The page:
At a recent Technology Entertainment and Design (TED) conference, speaker Eli Pariser discussed the nature of information distribution over the contemporary internet, marking it as an increasingly personal and notably removed process.
Speaking particularly of Facebook and Google, Pariser identified two of the internet’s most prominent information brokers as companies increasingly engaged in what he calls “information filtering”- information catered and delivered to users per their specifics tastes.
“There’s this kind of shift in how information is flowing online, and it’s invisible,” Pariser said at the conference. “If we don’t pay attention to it, it could be a real problem.”
Pariser’s warning comes after his discovery that Facebook, well known for catering advertisements to a user’s specific interests and narrowing friend “relevancy” based on levels of interactivity, is now algorithmically engaged in the silent editing out of information.
As Pariser frames it, as a self-professed progressive he began to discern a noticeable gap in conservative opinion within his flow of Facebook information.
“I noticed one day that the conservatives had disappeared from my Facebook feed,” he said.
He went on to discover that Facebook, via algorithmic “gatekeepers,” is systematically removing opposing, conflicting, and other information it deems not to the users tastes or political alignment from a given “feed.”
“This moves us very quickly to a world where the internet is showing us things we want to see, not necessarily what we need to see,” Pariser elaborated, expressing a concern that Facebook and others are catering too greatly to an instant gratification, consumerist society.
“Facebook isn’t the only place doing this invisible algorithmic editing of the web,” he said.
Expanding the issue beyond just Facebook, Pariser argued that, “There are a whole host of companies doing this kind of personalization … different people get different things.”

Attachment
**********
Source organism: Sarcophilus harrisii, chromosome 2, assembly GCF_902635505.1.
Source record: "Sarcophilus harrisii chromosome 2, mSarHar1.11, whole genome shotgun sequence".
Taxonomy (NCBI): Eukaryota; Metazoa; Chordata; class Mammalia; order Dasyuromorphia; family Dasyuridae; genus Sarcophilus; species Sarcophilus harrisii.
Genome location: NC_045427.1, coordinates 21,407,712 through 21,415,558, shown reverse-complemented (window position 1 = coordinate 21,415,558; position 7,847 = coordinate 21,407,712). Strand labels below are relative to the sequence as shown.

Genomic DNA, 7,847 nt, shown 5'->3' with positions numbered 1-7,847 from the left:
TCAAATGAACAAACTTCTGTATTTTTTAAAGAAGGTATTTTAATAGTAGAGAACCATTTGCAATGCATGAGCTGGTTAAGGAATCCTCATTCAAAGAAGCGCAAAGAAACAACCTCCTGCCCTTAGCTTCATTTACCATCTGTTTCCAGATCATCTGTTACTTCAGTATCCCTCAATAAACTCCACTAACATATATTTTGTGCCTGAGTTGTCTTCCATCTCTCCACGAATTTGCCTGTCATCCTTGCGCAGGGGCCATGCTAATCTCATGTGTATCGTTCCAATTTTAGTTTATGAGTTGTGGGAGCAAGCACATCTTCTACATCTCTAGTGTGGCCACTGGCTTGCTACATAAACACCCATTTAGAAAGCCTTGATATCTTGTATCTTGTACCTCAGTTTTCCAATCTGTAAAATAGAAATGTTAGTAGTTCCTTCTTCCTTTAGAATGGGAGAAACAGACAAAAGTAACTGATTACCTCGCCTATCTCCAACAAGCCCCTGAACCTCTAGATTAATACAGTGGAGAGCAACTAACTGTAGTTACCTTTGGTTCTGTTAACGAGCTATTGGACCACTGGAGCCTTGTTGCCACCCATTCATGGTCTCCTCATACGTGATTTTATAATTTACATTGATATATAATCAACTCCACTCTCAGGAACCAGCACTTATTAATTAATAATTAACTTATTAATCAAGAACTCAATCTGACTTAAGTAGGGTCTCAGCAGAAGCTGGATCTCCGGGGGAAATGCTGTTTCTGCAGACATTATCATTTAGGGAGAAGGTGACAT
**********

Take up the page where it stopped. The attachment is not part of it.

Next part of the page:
Even Google, Pariser claimed, citing a Google keyword search experiment in which different friends turned up radically different results, no longer yields identical information.
“There are 57 signals that Google looks at to personally tailor your query results,” he said. “There is no standard Google anymore.”
When asked whether aware of the type of information filtering and editing taking place over popular sites like Google and Facebook, senior political science major Baldeep Sidhu was taken aback at the realization.
“I’m really surprised,” Sidhu said when confronted with the idea that he was being silently censored. “I understand why they would do that, but I think that’s really dangerous because if you can’t get information that is external to your vices it creates bias.”
Sidhu was not alone in his surprise. Senior political science and environmental policy double major Baxter Boeh-Sobon was equally taken aback to learn that Facebook and others were silently editing his information flow.
“It appeals to your comfort zone,” Boeh-Sobon said after learning about the practice. “But you are being limited. The reason I hadn’t realized it I guess was because I feel so comfortable with the information I see.”
Sophomore electrical engineering major Edwin Wong, also saw it as a possible form of censorship when challenged with the idea.
“I can see it as a possible subliminal manipulation method,” he said.
No doubt these Davis students are not alone in their realization. Many presumably have no idea that Facebook, Google and others are silently creating information bubbles catered to each individual user.
“If algorithms are going to curate the world for us, then we need to make sure they’re not just keyed to relevance,” Pariser said. “We need to make sure that they also show us things that are uncomfortable, or challenging, or important. The best editing gives us a bit of both. Some information vegetables, some information desert.”
JAMES O’HARA can be reached firstname.lastname@example.org.